• Ensuring policies, procedures, and practices are inclusive.
  • Creating an environment that empowers individual to contribute without apprehension authentically; and
  • Practicing a culture of belongingness.


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DEI Team Norms

Team Norms

  • Celebrate diversity
  • Advocate for equity
  • Embrace inclusion
  • Demonstrate respect, honesty, accountability and professionalism
  • Value teamwork, collaboration and relationships
  • Model effective and intentional communication
  • Appreciate one another
  • Recognize diversity includes YOU

DEI Team

DEI Team

The six-member Diversity, Equity & Inclusion (DEI) team was created in 2019 to have departmental lens on:

  • inspiring a shared vision by promoting diversity, equity, and inclusion throughout the entire DBHIDS and provider systems
  • mitigating disparities; utilizing data, research, and community input for program development; and standardizing clinical quality management tools and protocols
  • providing support to the DBHIDS staff, as well as to the provider community and special populations.

We operate from a three-pronged approach: research, data, and community input to inform our work. Through collaboration, we will model inclusive work practices to promote diverse perspectives, creative viewpoints, and innovative ideas by working collaboratively across all six divisions and all four HR components while implementing department-wide workgroups reflective of staff from all levels. We will work to develop a more equitable work culture.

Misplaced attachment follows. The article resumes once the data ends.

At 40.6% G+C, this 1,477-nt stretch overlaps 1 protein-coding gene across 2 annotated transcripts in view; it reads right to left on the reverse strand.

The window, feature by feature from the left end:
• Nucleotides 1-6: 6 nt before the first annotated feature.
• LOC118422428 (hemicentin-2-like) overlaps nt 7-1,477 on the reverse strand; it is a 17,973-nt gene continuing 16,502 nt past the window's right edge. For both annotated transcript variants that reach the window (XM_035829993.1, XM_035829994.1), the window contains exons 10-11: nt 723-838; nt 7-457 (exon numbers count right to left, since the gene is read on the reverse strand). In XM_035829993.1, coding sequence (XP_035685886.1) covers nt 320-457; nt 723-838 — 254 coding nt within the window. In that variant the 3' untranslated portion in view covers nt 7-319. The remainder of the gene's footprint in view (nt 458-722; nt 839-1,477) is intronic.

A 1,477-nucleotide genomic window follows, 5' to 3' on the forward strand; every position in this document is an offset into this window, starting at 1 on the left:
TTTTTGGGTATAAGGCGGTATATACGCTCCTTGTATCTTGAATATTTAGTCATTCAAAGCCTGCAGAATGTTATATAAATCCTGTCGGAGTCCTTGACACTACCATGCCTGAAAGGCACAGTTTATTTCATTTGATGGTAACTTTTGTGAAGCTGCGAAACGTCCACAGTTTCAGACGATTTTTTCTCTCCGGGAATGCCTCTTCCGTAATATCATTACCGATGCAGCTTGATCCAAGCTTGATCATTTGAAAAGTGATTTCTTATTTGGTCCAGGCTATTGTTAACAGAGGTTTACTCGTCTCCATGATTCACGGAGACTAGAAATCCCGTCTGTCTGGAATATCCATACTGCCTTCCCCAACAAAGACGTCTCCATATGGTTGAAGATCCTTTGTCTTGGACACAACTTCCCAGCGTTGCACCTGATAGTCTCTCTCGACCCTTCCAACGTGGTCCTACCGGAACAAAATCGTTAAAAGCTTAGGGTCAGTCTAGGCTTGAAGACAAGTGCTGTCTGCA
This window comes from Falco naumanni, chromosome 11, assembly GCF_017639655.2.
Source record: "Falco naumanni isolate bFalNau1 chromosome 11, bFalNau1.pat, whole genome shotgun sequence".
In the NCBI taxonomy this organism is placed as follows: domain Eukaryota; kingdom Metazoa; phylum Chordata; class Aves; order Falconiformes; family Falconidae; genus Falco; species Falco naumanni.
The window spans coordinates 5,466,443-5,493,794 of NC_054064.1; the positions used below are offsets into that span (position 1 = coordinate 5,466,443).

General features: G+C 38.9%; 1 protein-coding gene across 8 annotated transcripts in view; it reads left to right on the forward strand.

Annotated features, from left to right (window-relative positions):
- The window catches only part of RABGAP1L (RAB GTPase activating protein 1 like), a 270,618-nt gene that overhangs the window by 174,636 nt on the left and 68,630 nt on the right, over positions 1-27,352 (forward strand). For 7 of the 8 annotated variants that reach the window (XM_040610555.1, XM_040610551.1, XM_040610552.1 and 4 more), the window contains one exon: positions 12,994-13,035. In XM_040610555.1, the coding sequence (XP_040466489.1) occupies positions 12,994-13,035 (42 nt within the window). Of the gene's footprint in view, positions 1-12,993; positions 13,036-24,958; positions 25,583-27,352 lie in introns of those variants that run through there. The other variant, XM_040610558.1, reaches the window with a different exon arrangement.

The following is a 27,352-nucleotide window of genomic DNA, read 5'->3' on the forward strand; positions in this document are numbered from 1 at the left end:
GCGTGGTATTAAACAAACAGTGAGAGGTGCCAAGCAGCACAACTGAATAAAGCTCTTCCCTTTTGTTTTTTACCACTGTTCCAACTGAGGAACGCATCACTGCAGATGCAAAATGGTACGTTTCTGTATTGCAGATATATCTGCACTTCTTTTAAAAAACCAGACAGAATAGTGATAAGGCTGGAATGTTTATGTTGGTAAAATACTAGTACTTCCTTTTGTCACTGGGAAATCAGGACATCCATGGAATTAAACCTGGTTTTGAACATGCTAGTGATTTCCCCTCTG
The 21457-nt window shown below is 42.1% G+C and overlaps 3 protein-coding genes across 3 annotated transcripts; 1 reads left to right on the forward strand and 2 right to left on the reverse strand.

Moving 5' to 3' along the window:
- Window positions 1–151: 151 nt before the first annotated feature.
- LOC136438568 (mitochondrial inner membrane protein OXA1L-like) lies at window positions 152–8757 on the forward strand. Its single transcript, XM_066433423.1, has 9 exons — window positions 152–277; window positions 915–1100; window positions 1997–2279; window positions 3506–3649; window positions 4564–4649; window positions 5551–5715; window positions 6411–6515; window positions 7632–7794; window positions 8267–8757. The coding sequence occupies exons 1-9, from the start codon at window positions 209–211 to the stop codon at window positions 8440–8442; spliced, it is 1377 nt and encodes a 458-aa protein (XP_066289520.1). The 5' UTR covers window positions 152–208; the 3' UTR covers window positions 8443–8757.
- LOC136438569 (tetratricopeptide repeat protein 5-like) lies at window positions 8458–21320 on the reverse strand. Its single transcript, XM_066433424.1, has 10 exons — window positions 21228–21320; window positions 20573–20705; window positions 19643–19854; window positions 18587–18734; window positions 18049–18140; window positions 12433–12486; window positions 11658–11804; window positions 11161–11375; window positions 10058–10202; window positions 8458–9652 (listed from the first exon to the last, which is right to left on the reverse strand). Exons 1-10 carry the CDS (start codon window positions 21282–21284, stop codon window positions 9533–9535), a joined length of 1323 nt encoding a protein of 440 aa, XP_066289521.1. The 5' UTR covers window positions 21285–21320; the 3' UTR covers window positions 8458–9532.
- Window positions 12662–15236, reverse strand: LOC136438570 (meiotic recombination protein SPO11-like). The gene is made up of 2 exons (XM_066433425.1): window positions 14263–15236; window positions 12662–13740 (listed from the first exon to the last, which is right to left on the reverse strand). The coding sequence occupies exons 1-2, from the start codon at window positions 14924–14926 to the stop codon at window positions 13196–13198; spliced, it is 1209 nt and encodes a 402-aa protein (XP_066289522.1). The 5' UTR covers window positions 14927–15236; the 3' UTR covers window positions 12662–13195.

DEI P.A.C.E. Objectives

DEI P.A.C.E. Objectives

1. Enhance economic and equitable inclusion for the Department’s contracted and subcontracted Minority/Women/Disabled-owned Business Enterprises (MWDBE);
2. Monitor and access the clinical quality of the Department’s DEI practices and attitudes while addressing the DEI needs of its workforce; and
3. Collaborate with behavioral health providers to diversify to increase cultural humility and linguistic competencies to promote inclusive service delivery.

DEI Five-Year Plan

Five-Year Plan

Over the next five years, the Diversity, Equity & Inclusion team will lead the charge and model the way by supporting quality management functions related to DEI by:

  • utilizing data for decision making and contributing to policy and program development for the Department and provider systems;
  • developing mechanisms to manage and standardize DEI;
  • increasing provider recruitment and retention of a diverse workforce reflective of the populations served;
  • providing leadership and coordination of clinical and provider-related quality activities associated to DEI including relevant MWDSBE providers and subcontractors;
  • enhancing reviews and quality improvement projects and evaluations;